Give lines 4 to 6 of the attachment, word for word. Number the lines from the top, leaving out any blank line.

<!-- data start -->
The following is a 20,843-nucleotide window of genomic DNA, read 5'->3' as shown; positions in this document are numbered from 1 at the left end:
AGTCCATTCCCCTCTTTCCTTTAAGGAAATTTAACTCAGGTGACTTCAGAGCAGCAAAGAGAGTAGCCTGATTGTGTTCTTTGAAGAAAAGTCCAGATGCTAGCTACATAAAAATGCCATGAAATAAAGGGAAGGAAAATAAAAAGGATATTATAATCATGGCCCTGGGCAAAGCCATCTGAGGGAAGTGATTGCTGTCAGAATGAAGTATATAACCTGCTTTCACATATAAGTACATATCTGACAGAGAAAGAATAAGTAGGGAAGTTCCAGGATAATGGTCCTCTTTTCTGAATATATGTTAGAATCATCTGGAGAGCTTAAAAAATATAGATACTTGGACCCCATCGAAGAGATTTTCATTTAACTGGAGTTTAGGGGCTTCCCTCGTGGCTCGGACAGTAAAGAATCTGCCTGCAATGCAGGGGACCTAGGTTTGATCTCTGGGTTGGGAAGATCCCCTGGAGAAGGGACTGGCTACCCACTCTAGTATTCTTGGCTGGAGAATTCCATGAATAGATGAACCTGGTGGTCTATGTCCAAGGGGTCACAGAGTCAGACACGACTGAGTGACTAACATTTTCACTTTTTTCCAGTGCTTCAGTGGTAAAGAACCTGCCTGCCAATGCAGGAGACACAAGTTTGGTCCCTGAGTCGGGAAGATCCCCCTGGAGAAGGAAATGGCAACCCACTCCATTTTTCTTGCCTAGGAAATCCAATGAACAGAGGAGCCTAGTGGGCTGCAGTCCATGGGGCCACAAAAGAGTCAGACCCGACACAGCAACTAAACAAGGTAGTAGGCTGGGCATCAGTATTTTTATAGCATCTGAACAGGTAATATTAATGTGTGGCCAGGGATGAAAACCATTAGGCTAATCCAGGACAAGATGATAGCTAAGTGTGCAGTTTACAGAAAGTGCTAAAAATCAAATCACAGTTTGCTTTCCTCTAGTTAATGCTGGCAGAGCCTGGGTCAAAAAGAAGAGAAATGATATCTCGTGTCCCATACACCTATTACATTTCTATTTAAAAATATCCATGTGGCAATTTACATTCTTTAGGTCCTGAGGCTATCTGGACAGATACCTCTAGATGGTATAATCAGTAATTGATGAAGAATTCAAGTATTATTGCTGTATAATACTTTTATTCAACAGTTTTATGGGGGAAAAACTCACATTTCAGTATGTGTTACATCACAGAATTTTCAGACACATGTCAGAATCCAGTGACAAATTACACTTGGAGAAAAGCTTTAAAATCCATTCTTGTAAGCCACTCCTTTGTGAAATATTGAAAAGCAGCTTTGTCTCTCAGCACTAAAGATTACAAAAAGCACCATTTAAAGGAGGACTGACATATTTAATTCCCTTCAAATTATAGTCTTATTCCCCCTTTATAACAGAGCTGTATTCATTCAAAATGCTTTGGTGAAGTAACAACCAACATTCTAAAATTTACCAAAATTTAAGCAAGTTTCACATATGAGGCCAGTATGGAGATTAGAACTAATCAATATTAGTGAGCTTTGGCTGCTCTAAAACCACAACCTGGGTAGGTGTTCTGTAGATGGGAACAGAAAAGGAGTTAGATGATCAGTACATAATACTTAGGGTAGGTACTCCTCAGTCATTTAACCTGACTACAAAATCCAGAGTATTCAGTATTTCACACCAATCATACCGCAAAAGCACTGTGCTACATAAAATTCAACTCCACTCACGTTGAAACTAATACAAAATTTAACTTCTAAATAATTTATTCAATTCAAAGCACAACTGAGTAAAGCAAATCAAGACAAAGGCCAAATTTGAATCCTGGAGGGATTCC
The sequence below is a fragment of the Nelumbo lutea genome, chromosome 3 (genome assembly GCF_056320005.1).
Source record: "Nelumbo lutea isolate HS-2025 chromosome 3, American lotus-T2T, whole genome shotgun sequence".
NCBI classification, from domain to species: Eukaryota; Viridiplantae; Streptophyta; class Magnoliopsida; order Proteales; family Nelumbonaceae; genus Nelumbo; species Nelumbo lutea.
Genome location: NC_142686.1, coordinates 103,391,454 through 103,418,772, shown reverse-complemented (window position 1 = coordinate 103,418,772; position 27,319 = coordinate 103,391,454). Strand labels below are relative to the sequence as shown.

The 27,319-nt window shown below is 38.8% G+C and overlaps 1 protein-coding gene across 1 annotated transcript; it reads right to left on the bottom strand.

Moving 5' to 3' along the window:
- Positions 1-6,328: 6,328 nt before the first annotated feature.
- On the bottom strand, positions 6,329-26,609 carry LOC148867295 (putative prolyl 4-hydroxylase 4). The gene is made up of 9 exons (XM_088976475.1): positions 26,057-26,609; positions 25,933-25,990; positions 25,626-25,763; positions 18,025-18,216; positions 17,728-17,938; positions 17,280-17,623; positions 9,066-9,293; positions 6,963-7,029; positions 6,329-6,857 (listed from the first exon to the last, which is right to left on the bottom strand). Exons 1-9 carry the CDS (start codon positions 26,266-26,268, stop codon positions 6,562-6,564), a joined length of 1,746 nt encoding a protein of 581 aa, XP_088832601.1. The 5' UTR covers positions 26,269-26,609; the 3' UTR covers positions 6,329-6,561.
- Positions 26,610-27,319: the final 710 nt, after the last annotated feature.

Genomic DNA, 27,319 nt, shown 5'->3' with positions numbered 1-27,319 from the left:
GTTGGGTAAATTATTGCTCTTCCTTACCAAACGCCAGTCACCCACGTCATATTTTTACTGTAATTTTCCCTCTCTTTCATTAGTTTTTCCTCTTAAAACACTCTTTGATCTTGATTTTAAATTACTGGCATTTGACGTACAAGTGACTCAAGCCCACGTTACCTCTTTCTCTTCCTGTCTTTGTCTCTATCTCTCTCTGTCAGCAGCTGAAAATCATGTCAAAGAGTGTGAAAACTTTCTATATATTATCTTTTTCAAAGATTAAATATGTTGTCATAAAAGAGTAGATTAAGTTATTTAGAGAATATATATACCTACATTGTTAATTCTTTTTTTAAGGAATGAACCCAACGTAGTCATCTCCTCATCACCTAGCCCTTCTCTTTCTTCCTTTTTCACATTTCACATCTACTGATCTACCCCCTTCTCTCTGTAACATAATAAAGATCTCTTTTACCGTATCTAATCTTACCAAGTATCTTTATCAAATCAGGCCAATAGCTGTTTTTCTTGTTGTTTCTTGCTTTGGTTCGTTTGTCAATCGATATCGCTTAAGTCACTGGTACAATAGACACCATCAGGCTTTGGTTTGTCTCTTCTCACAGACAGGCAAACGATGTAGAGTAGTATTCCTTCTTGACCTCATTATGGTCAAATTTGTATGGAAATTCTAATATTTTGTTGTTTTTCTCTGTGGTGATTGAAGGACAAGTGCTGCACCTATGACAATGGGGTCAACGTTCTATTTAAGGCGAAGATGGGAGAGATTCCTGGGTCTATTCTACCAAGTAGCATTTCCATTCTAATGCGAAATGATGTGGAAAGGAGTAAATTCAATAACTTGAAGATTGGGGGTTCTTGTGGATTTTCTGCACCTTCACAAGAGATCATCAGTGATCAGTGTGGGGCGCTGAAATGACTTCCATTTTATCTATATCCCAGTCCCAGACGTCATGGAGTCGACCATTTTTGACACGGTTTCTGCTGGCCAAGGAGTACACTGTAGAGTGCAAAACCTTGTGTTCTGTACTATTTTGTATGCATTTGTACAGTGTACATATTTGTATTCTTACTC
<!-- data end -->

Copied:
Source record: "Nelumbo lutea isolate HS-2025 chromosome 3, American lotus-T2T, whole genome shotgun sequence".
NCBI classification, from domain to species: Eukaryota; Viridiplantae; Streptophyta; class Magnoliopsida; order Proteales; family Nelumbonaceae; genus Nelumbo; species Nelumbo lutea.
Genome location: NC_142686.1, coordinates 103,391,454 through 103,418,772, shown reverse-complemented (window position 1 = coordinate 103,418,772; position 27,319 = coordinate 103,391,454). Strand labels below are relative to the sequence as shown.